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MGM Mirage cuts costs, delays future projects as profit falls

Updated Wednesday, Oct. 29, 2008 | 1:12 p.m.

As expected, MGM Mirage on Wednesday said the company has shelved future resorts in response to the economic downturn, including the proposed MGM Grand resort in Atlantic City and a similarly large, multi-tower resort planned with joint venture partners at the southwest corner of Sahara Avenue and Las Vegas Boulevard.

The company also has scaled back plans to spend close to a billion dollars next year on maintenance and upgrades to its casinos, and instead will spend about $200 million -- a figure they hope will rise again in 2010.

MGM Mirage President and Chief Operating Officer Jim Murren said that was still a lot of money given that the company’s resorts are in “excellent shape” and are “the best in class in every single market.”

During a conference call to discuss a 67 percent decline in third quarter profit from last year, executives at Nevada’s largest private employer said they are taking steps that will save the company roughly $1 billion in expenses and make the company stronger and more profitable in future years.

In recent months, MGM Mirage has laid off a few hundred managers in addition to the 400-plus managers who were let go in an April announcement. The company continues to reduce its rank-and-file workforce by an undisclosed number -- an effort that began at least a year ago in response to lower business volume.

The management layoffs aren’t affecting customer service and, in many cases, involve people who are no longer needed after the company’s cost structure was permanently reduced, Murren said. Hourly and other rank and file workers are expected to be rehired once business rebounds, he said.

Officials at MGM Mirage, which owns most of the Strip’s megaresorts, offered no predictions on when the economy would turn.

By next year, the company will operate at a cost that’s at least $450 million less than it was in 2007.

MGM Mirage has reduced duplicate management jobs, consolidated formerly incompatible systems involving purchasing, payroll and benefits, reduced inventory expenses, renegotiated vendor contracts, substituted broad marketing efforts for more focused ones and eliminated small, unnecessary departments.

The company has also cut spending on consultants and travel and expects to consolidate back-office functions like casino credit and collections. It’s also saving money from adopting environmentally friendly practices.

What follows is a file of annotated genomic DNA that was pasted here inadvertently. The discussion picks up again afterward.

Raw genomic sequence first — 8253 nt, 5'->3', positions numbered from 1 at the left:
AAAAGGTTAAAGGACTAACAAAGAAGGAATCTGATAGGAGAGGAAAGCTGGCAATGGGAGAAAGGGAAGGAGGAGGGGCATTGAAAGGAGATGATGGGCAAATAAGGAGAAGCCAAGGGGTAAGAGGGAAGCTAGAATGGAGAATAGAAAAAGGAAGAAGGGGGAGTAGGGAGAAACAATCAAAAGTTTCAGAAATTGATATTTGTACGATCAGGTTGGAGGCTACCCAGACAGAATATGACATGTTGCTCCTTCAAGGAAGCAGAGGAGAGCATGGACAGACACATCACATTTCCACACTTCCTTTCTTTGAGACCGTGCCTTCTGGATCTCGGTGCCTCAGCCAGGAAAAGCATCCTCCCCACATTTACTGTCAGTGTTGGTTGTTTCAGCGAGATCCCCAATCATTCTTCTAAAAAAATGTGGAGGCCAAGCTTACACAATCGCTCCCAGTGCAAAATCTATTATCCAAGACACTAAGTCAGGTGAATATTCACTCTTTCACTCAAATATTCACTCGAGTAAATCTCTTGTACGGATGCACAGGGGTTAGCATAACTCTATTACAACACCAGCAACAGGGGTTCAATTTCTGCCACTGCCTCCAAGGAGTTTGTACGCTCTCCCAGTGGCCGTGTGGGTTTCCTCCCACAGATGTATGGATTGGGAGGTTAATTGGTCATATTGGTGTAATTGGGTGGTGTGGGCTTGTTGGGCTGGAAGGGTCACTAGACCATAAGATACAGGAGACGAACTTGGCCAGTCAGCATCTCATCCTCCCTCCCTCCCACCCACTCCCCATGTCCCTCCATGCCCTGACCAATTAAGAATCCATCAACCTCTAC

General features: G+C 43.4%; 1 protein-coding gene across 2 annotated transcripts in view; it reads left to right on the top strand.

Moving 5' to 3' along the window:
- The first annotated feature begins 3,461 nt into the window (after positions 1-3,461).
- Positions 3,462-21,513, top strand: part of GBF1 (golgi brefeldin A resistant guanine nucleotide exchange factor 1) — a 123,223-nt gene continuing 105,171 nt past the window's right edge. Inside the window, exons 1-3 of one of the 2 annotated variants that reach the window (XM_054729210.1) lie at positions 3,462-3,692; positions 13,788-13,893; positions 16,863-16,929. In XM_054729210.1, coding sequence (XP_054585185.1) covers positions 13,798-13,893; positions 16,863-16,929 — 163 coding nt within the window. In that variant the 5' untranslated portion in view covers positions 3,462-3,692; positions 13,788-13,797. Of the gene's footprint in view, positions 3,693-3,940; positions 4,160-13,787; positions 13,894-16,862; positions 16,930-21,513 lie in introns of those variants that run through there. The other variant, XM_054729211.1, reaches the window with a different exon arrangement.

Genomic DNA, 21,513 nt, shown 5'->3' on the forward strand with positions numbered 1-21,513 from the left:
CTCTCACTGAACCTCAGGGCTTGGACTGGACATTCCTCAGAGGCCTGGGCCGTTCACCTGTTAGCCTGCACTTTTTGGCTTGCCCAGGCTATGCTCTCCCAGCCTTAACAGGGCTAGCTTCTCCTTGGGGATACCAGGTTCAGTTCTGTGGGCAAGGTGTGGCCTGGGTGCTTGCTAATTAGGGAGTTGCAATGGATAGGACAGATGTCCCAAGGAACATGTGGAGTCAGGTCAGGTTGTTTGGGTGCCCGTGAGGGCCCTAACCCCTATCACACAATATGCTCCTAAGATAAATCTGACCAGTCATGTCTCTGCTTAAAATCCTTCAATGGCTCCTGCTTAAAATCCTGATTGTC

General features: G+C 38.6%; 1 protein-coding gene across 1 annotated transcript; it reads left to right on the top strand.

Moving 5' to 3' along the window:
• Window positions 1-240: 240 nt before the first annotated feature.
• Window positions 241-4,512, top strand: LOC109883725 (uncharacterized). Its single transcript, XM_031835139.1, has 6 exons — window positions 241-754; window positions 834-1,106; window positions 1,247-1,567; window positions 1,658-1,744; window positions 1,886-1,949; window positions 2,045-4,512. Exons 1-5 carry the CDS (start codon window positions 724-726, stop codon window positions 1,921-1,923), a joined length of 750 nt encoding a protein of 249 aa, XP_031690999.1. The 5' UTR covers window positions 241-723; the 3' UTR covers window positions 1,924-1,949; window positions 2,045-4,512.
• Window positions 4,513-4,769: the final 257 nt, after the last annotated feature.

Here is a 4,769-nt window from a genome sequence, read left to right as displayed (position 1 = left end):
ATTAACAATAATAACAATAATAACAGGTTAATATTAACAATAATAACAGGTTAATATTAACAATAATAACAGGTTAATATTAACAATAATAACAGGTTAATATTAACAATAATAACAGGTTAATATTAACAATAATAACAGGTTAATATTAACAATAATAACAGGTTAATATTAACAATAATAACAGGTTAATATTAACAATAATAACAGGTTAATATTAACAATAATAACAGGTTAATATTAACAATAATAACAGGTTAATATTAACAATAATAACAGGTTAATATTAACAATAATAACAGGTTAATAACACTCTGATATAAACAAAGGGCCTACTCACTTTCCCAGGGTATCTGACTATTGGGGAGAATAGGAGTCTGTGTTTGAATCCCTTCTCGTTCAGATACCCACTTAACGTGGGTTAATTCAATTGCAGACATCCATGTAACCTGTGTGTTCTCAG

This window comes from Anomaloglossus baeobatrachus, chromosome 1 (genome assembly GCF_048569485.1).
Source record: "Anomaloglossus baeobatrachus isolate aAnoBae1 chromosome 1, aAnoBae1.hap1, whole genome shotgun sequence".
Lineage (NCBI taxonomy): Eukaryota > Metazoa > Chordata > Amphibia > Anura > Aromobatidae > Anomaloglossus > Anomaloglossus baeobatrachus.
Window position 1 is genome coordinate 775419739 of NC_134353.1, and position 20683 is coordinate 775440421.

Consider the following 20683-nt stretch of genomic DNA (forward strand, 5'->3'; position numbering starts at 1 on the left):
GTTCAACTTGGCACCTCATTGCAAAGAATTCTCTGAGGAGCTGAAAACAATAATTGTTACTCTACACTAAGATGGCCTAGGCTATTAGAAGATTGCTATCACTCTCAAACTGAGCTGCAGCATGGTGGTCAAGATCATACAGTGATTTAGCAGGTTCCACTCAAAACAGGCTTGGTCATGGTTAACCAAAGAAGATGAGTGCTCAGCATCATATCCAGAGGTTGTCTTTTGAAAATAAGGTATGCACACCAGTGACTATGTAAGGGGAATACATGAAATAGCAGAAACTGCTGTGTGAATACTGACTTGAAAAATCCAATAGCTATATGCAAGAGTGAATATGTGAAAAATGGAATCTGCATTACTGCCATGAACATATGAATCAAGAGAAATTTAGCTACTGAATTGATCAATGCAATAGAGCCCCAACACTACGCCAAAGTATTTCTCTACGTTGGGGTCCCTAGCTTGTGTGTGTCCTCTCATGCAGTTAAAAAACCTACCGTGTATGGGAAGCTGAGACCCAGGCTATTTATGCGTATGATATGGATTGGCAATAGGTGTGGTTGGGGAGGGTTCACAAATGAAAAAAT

“We don’t think we can afford to do things just because that’s the way we did them before. That’s not a model for future success,” Murren said.

The company also has identified $400 million of cost savings at CityCenter, on track to open in late 2009. Construction and labor costs have fallen on declining local and global demand, executives said.

Excluding one-time events such as the write-down of the Primm Valley Golf Club and insurance proceeds related to Hurricane Katrina, companywide EBITDA, a measure of earnings, fell 14 percent in the third quarter from a year ago. Property-level EBIDTA fell 18 percent.

That was about as bad as analysts expected, though some weren’t surprised by the decline and took small comfort in the fact that Bellagio – the company’s most luxurious resort –- reported an all-time high in hotel revenue in the third quarter.

While earnings at other Strip properties were down from 15 to 32 percent in the third quarter, Bellagio’s EBITDA rose 8 percent and revenue increased 3 percent. Occupancy was flat at 96 percent and room rates rose a percentage point.

Overall, casino revenue fell 8 percent, mainly because of a decrease in table game play on the Strip. Slots revenue fell 6 percent and room revenue declined 10 percent. Food and beverage revenue was off 3 percent and entertainment was down 4 percent.

Executives said the company’s convention bookings are up in 2009 as customers who canceled events have re-booked.

Critics have focused on unfinished financing at CityCenter, which has secured $1.8 billion of about $3 billion needed to finish the project. Executives said they have $500 million in additional bank commitments. MGM Mirage and joint venture partner Dubai World have each pledged to fund $1.9 billion for CityCenter, minus any financing received.

Executives said they were confident in raising the funds while maintaining enough cash on hand to weather the economic storm.

“The company will not allow itself to be in any financial jeopardy,” Murren said. “We have too many options available to us and too many relationships with financial partners.”

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